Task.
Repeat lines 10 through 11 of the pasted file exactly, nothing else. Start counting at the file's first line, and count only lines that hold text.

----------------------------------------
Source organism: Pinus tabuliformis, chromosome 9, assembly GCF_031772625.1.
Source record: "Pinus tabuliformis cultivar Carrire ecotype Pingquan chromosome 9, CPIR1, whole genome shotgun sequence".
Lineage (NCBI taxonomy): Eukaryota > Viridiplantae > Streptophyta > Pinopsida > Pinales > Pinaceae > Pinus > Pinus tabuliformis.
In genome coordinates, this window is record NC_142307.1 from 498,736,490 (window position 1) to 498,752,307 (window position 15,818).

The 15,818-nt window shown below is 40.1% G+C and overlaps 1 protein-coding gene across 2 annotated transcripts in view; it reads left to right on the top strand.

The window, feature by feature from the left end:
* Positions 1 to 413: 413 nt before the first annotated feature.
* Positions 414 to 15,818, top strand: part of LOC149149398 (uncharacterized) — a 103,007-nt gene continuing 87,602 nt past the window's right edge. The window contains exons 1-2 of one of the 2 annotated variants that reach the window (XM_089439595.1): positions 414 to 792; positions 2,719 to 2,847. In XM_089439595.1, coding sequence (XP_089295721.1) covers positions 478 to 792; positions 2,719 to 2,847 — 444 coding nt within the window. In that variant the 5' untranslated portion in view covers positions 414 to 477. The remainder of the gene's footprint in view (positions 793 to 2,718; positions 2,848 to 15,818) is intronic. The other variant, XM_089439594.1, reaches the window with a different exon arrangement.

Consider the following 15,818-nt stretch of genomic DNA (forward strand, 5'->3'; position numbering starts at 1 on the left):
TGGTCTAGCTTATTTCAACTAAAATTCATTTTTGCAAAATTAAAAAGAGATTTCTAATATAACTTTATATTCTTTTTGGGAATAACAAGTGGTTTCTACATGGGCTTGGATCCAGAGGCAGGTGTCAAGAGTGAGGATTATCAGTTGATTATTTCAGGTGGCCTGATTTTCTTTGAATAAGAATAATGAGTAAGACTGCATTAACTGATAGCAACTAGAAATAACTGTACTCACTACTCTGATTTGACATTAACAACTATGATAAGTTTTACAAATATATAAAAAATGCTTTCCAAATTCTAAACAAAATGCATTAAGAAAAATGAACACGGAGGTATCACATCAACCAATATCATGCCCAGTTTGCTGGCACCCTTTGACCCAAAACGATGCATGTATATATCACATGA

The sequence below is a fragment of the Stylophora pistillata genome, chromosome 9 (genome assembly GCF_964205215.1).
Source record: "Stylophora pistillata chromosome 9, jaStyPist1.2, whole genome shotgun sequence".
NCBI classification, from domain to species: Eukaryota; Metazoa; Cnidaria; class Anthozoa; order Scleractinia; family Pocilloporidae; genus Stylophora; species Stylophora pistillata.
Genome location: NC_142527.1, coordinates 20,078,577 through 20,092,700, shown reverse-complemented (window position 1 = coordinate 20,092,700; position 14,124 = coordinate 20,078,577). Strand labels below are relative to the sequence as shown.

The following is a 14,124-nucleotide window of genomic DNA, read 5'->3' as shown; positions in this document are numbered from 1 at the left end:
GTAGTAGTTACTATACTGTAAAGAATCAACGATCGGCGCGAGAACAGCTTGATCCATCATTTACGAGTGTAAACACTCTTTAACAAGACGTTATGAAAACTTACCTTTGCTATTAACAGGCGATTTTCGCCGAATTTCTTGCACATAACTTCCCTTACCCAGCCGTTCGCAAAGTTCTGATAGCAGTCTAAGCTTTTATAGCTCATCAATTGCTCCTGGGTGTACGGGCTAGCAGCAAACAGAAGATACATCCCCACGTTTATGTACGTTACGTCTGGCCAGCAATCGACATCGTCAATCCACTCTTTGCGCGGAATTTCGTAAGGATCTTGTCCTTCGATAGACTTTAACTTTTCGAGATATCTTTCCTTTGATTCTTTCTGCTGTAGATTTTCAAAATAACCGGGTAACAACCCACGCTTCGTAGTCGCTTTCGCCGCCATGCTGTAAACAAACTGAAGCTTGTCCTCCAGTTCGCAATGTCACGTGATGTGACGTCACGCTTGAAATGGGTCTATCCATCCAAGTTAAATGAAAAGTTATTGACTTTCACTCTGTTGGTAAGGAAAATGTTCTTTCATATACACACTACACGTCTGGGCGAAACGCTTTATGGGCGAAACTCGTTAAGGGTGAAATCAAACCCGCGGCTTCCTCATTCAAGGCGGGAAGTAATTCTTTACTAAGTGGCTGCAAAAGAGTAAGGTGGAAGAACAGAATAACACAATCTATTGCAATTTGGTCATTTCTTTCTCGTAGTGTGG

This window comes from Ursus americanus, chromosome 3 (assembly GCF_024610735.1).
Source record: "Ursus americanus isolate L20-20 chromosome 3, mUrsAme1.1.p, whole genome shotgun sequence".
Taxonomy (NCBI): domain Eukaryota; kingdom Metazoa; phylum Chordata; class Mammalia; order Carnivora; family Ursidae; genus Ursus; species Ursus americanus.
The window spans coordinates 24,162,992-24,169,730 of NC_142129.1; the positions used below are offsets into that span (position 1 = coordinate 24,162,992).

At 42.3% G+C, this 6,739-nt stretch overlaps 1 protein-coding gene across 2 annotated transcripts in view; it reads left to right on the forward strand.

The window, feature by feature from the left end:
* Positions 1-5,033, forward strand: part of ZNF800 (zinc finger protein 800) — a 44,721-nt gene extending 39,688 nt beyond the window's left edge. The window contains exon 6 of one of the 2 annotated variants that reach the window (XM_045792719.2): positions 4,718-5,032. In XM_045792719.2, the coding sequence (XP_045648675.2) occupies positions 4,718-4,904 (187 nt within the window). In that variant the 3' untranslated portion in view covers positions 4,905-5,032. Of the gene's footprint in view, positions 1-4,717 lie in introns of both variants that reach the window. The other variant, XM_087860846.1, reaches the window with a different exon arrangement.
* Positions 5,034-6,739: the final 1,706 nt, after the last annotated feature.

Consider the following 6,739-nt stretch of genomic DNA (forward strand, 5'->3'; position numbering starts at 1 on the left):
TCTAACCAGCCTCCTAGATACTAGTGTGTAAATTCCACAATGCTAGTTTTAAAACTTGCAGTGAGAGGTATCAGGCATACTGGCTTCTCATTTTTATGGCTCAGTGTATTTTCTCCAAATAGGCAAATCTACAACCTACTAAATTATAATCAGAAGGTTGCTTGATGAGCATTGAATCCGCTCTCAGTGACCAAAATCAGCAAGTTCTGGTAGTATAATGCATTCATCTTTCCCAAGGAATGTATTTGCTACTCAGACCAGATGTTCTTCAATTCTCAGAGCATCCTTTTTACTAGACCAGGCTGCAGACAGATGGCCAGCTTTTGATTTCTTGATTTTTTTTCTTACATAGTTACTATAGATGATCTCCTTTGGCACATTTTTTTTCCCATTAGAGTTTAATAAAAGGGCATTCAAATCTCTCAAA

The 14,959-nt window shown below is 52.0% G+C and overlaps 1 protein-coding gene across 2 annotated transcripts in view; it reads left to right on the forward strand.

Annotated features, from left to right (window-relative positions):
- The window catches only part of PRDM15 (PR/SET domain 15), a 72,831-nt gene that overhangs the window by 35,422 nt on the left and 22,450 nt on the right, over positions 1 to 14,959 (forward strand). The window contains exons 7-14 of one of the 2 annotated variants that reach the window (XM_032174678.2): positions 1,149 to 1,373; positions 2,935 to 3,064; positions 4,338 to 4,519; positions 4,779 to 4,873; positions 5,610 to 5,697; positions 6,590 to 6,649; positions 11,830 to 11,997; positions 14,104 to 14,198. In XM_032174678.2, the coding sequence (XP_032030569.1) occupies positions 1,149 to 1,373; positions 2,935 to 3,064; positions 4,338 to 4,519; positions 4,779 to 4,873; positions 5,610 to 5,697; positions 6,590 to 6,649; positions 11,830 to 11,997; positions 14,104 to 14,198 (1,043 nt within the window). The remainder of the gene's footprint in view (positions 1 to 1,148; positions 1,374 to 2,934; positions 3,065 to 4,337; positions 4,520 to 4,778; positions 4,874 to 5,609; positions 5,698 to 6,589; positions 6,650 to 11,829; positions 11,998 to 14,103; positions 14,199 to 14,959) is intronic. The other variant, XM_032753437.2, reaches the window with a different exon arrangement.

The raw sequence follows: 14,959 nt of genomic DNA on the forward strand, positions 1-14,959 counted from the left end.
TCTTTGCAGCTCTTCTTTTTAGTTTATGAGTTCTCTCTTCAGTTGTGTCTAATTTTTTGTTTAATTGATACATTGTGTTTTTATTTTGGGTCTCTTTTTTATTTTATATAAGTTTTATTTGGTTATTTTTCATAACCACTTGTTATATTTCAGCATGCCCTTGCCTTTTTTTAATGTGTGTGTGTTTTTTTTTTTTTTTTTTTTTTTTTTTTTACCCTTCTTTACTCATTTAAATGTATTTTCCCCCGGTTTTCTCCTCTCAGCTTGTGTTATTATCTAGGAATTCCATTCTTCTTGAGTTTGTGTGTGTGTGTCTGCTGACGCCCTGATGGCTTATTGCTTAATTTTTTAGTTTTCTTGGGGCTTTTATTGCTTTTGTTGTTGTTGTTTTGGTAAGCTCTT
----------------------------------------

TGGTCTAGCTTATTTCAACTAAAATTCATTTTTGCAAAATTAAAAAGAGATTTCTAATATAACTTTATATTCTTTTTGGGAATAACAAGTGGTTTCTACATGGGCTTGGATCCAGAGGCAGGTGTCAAGAGTGAGGATTATCAGTTGATTATTTCAGGTGGCCTGATTTTCTTTGAATAAGAATAATGAGTAAGACTGCATTAACTGATAGCAACTAGAAATAACTGTACTCACTACTCTGATTTGACATTAACAACTATGATAAGTTTTACAAATATATAAAAAATGCTTTCCAAATTCTAAACAAAATGCATTAAGAAAAATGAACACGGAGGTATCACATCAACCAATATCATGCCCAGTTTGCTGGCACCCTTTGACCCAAAACGATGCATGTATATATCACATGA

The sequence below is a fragment of the Stylophora pistillata genome, chromosome 9 (genome assembly GCF_964205215.1).